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Sneeze

A sneeze is generally caused by irritation in the passages of the nose. Pollens, house dust, and other particles are usually harmless, but when they irritate the nose the body responds by expelling them from the nasal passages. The nose mistakes strong odors, sudden chills, and even bright lights (see photic sneeze reflex) for parasites, and it tries to defend itself with a sneeze. A sneezer exhales with a speed of up to 46 m/s (104 miles per hour). An unimpeded sneeze sends two to five thousand bacteria-filled droplets into the air.

It is almost impossible for a person to keep their eyelids open during a sneeze. The reflex of shutting the eyes serves no obvious purpose: the nerves serving the eyes and the nose are closely related, and stimuli to the one often trigger some response in the other.

Orgasms amongst humans can also cause sneezes.

Superstitions about sneezing

In 400 BC the Athenian general Xenophon give a dramatic oration exhorting his fellow soldiers to follow him to liberty or to death against the Persians. He spoke for an hour until a soldier underscored his conclusion with a sneeze. Thinking this sneeze a favorable sign from the gods, the Greeks made Xenophon general and followed his command.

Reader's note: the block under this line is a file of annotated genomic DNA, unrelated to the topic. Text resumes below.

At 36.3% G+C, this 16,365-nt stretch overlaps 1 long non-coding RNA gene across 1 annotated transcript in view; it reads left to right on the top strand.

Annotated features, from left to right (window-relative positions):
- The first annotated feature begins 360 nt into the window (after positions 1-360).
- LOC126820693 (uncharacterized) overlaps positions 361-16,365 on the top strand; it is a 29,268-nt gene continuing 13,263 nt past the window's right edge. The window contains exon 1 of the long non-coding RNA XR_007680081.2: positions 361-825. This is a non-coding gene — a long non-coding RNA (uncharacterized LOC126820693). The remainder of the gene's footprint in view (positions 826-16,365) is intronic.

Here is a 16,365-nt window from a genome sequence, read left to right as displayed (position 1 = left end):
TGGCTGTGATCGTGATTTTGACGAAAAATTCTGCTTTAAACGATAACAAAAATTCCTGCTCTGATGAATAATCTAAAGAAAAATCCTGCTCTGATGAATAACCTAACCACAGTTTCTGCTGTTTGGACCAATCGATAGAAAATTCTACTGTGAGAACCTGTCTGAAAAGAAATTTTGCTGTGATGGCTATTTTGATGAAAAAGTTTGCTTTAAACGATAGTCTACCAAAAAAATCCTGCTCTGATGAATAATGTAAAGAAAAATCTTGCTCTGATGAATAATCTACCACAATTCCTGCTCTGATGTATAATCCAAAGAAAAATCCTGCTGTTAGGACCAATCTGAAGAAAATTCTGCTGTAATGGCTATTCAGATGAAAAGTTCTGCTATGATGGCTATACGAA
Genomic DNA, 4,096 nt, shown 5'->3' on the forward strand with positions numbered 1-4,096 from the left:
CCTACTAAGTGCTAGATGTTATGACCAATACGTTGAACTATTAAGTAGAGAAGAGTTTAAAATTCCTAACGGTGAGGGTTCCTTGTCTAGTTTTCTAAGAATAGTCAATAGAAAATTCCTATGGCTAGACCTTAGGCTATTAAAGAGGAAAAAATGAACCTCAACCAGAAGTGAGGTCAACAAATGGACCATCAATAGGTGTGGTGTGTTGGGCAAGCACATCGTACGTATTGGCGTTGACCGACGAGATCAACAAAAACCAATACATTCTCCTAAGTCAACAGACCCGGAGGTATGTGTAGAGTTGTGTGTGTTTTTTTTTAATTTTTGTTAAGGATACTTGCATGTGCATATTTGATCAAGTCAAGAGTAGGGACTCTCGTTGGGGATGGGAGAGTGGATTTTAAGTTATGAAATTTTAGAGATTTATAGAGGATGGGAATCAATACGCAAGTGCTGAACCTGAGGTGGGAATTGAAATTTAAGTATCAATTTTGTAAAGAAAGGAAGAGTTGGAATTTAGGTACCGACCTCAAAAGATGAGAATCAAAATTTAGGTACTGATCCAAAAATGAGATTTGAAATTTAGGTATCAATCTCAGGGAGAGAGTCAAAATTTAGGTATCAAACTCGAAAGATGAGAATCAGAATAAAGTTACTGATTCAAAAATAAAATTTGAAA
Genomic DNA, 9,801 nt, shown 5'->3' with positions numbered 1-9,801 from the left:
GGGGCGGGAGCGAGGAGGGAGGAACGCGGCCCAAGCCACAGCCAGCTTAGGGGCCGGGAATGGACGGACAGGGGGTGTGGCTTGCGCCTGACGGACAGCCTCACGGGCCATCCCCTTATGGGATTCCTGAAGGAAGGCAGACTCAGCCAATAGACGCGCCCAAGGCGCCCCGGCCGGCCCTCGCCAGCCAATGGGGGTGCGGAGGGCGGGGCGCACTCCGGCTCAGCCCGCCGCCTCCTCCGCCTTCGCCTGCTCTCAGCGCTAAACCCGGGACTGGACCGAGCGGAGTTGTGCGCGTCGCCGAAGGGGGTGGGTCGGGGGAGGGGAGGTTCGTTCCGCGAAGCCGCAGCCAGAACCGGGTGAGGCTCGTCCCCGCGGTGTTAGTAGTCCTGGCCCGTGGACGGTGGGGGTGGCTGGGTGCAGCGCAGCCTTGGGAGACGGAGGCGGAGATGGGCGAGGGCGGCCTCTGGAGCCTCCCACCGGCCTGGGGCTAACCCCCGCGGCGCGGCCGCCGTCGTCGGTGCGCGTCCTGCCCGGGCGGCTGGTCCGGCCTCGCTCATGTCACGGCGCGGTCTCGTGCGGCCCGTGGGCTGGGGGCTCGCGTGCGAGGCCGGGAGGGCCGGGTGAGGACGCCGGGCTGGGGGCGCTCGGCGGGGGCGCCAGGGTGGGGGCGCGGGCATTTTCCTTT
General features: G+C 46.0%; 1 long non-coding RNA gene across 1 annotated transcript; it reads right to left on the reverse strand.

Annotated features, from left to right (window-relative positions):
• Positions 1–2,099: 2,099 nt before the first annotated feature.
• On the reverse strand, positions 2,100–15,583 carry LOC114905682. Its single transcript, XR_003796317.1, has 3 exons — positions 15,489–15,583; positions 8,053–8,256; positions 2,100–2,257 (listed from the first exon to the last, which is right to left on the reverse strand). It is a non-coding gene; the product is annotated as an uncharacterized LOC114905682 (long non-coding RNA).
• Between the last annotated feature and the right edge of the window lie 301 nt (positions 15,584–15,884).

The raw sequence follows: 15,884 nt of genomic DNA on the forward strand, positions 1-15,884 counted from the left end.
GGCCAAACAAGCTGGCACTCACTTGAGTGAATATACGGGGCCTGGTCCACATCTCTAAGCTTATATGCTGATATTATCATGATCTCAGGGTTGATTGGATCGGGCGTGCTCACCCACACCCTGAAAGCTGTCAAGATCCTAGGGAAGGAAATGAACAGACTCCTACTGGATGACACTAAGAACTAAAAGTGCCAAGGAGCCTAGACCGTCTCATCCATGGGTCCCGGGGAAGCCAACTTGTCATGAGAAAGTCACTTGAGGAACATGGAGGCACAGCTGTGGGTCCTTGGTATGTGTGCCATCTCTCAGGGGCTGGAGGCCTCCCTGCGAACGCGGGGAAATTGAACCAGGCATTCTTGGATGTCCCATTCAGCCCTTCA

The custom of saying "God bless you" after a sneeze was begun literally as a blessing. Pope Gregory I the Great (540-604 AD) ascended to the Papacy just in time for the start of the plague in 590 AD (his successor succumbed to it). To combat the plague Gregory ordered litanies, processions and unceasing prayer for God's intercession. When someone sneezed, they were immediately blessed ("God bless you!") in the hope that they would not subsequently develop the plague.

Sneezing in India provokes a shorter response. Bystanders to a sneeze shout, "Live!" eliciting a response form the sneezer, "Live with you!" Most Indians consider sneezing healthy: it is the inability to sneeze that is cause for alarm. Science magazine reports Indian scientists have labeled an inability to sneeze "asneezia" and are currently researching ways to artificially induce the healthy sneeze.

Sneezing has also inspired superstition-laden nursery rhymes:

Sneeze on Monday for health, Sneeze on Tuesday for wealth, Sneeze on Wednesday for a letter, Sneeze on Thursday for something better, Sneeze on Friday for sorrow, Sneeze on Saturday, see your sweetheart tomorrow, Sneeze on Sunday, safety seek.

One for sorrow Two for joy Three for a letter Four for a boy. Five for silver Six for gold Seven for a secret, never to be told.